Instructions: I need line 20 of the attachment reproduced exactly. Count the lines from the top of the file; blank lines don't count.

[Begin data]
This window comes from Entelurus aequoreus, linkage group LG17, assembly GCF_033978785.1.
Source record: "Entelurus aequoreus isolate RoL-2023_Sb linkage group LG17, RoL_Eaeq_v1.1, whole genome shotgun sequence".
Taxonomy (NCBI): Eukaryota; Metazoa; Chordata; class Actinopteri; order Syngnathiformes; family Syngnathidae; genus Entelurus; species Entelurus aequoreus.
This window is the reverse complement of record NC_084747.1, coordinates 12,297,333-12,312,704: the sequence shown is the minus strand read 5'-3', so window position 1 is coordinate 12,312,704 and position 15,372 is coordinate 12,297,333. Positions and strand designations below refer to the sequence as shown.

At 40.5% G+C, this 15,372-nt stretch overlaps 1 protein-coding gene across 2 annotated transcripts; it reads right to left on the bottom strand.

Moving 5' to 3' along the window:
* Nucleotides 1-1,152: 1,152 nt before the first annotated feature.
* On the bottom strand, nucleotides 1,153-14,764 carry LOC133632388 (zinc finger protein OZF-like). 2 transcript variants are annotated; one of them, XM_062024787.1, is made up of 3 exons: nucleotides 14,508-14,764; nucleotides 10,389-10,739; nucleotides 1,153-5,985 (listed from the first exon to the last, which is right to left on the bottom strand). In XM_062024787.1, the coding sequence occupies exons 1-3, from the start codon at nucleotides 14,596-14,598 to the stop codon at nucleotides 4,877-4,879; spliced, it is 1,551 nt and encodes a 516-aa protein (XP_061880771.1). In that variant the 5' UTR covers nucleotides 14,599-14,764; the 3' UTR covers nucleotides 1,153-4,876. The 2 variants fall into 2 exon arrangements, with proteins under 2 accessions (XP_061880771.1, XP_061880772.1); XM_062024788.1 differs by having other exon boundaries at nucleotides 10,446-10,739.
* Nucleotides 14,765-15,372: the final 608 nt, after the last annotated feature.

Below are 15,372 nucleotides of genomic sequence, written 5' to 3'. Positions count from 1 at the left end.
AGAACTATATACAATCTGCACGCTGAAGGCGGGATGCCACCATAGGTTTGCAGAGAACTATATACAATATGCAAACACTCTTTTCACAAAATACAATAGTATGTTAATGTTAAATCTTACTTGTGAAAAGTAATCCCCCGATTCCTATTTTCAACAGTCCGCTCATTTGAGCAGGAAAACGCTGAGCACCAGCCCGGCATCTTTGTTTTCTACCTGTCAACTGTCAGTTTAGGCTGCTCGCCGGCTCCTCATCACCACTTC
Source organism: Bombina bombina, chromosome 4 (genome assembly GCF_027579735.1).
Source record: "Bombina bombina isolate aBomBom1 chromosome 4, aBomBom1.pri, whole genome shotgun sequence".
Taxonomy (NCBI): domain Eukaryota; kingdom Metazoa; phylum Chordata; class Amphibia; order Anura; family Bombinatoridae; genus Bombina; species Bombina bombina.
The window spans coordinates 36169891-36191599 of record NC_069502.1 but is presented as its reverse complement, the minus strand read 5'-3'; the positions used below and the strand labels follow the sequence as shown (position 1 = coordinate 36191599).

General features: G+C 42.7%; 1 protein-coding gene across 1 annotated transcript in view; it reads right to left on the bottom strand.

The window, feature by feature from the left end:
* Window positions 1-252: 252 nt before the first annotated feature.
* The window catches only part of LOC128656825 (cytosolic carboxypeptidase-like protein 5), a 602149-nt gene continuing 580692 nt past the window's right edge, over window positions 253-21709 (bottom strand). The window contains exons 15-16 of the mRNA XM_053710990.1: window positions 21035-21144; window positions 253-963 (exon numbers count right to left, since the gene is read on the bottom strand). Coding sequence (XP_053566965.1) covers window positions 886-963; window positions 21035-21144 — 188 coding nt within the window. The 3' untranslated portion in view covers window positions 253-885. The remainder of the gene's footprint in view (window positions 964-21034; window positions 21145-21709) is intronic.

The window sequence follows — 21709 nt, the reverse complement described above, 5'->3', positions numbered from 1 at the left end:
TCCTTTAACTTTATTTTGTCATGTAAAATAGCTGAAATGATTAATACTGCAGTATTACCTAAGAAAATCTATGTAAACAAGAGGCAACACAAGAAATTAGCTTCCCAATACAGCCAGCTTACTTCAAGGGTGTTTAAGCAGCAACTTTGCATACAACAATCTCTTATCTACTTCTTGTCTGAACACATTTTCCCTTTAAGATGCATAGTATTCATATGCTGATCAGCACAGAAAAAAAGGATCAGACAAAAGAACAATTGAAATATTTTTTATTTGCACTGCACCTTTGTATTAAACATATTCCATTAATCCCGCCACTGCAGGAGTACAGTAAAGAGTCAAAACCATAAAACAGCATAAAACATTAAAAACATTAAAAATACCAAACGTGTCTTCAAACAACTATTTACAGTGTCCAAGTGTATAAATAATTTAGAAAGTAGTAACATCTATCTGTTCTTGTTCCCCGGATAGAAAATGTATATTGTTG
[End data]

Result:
The window sequence follows — 21709 nt, the reverse complement described above, 5'->3', positions numbered from 1 at the left end: